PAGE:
While traditionalists might prefer the good old Excel spreadsheet to get things done, Machine Learning algorithms (and the demand planning platforms that use them) are well-suited to dealing with the number crunching, data analytics, and cyclical nature of Demand Planning - especially important for any business at scale.
Some of the benefits of integrating AI into your Demand Planning process include:
Increased availability of goods
Less stock on-hand
Reduced logistics costs
This is because coupling AI with sales and inventory forecasting enables you to optimize your inventory. You can predict inventory and optimal safety stock levels to avoid spoilage and dead stock. Plus, knowing how much of a product you need at every location can result in reduced working capital and less space being taken up by stock that you won’t sell, culminating in reduced storage costs.
And, the benefits extend beyond your physical products. Having an understanding of the demand for your products can assist you in optimizing your labour to avoid overstaffing (and wasted money on wages) and understaffing (avoiding delayed deliveries and keeping customers happy). Plus, knowing how much product to order in advance can enable you to negotiate better rates with suppliers by avoiding unexpected, last-minute orders, especially when lead-times are on the lengthier side.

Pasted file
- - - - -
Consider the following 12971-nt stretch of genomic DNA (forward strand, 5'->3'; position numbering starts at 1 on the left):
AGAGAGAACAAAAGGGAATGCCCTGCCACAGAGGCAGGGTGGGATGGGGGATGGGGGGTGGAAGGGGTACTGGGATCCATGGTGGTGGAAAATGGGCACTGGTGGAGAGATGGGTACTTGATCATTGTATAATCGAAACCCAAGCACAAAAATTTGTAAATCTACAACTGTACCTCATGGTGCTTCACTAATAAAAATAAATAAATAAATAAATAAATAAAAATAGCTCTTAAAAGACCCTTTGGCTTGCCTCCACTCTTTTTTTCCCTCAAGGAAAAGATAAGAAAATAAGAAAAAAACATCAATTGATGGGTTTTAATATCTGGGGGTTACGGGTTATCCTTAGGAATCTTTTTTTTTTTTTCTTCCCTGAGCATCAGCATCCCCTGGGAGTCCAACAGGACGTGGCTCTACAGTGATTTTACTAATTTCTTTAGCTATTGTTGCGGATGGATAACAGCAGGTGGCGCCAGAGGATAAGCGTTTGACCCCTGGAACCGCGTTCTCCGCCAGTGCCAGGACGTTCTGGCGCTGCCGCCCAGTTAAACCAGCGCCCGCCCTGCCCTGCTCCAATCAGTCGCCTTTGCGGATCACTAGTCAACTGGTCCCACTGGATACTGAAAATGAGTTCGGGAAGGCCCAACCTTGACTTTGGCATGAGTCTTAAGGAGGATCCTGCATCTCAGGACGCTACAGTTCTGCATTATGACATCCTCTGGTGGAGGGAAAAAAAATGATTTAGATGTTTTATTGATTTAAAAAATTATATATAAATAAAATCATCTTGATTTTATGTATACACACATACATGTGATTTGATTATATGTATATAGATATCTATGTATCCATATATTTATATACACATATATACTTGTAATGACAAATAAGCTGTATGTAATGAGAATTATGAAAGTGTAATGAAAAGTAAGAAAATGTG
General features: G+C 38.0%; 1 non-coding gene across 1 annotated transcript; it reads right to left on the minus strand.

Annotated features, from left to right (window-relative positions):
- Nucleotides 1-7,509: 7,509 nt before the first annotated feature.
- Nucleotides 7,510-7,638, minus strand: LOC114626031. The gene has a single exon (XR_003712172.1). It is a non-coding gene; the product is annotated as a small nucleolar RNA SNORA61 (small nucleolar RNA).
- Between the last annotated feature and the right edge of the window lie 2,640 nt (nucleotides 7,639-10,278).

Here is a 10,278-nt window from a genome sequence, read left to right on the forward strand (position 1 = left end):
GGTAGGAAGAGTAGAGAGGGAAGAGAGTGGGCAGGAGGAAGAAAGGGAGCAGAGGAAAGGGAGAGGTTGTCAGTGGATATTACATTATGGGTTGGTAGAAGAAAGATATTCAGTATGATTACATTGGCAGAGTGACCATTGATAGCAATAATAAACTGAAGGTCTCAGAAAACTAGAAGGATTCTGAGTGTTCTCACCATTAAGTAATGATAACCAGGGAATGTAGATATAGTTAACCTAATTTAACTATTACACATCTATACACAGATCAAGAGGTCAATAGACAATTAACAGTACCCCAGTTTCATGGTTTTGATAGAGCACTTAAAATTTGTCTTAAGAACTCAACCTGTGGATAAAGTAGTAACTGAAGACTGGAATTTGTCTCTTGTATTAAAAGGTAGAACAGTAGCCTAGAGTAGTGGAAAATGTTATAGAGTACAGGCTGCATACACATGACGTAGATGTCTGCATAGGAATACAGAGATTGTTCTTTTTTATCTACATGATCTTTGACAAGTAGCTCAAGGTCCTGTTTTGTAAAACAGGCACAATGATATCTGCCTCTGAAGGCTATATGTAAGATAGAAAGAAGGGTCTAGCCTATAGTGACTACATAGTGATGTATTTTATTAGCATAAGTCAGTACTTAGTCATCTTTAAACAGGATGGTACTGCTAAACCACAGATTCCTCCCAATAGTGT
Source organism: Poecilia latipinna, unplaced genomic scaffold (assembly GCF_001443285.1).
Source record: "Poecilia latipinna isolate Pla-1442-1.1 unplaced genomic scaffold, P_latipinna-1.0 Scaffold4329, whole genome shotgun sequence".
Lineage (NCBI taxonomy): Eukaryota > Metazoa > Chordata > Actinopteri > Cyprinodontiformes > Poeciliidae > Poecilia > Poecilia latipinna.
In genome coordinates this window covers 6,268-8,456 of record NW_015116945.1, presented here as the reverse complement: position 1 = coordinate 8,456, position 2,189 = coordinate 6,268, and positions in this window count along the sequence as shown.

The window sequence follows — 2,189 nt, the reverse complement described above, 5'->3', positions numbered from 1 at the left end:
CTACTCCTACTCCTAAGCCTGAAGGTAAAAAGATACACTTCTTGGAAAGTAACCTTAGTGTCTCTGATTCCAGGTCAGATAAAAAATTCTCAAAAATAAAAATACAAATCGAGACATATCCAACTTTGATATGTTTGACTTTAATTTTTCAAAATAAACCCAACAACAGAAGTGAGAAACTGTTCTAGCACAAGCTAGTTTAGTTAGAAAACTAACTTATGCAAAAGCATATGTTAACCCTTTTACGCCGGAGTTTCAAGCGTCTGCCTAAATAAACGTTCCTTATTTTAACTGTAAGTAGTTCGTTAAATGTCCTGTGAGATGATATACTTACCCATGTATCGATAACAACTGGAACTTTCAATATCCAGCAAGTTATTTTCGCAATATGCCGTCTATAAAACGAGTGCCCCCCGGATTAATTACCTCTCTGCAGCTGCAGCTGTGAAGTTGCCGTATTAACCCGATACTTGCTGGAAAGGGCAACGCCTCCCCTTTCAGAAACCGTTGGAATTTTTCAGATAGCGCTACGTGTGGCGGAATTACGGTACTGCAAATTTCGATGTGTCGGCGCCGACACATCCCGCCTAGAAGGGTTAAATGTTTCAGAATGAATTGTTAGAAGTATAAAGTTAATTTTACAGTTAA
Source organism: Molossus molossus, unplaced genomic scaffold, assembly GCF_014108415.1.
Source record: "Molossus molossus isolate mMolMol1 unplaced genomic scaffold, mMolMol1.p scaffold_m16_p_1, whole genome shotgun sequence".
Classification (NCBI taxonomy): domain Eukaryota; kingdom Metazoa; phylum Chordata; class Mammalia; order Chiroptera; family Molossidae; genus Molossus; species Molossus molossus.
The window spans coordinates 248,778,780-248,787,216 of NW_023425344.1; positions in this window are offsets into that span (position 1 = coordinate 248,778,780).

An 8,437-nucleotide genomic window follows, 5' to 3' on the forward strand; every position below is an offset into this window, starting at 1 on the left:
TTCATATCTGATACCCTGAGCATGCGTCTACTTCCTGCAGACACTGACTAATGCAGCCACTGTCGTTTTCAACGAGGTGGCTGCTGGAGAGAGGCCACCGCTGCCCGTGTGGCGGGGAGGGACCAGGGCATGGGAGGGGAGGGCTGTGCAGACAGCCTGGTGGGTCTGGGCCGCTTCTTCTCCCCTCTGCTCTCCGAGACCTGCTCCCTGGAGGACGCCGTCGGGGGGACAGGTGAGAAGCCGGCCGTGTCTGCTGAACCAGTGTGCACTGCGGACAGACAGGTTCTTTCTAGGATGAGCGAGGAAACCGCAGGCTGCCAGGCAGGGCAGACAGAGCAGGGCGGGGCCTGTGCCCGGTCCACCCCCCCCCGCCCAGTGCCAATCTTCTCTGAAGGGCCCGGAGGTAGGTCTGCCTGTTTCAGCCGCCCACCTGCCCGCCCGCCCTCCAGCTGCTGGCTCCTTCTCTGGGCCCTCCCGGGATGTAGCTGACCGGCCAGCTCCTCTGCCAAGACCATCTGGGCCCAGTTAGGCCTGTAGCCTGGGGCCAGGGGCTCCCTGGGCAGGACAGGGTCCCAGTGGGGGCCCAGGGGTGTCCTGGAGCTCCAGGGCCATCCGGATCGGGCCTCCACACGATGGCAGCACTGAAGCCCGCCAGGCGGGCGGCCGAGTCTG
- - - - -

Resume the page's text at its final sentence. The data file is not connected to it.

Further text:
Data & Other Challenges
The benefits above are tied to the accuracy of the forecasts. A core tenet of an accurate forecast is data. Specifically, the data that you plug into your forecasting model needs to be accurate and relevant, meaning it provides more information about your products (as in the case of metadata) or has some influence on demand. Putting it simply, including a host of different data streams might feel like it’s helpful, but you can only expect a great (or accurate) forecast if your data is just as great (otherwise known as the Garbage In Garbage Out effect).
In addition to this, you’ll need to establish a baseline for demand. In order to do this, you’ll need to identify one-off events - think everything from promotions and major events to economic changes and disruptive major crises such as COVID-19 - which can skew your understanding of this underlying demand.
As the potential applications of AI and Machine Learning continue to climb, there’s plenty to be excited about when it comes to Demand Planning. Since Demand Planning forms a crucial part of successful management and optimization of businesses and supply chains, it’s no surprise that more demand planners are turning to AI and planning software to reap the benefits. Letting AI pick up some of the grunt work (especially when it comes to forecasting) can help shift the focus towards the collaborative process that helps inform your forecasts and influence demand.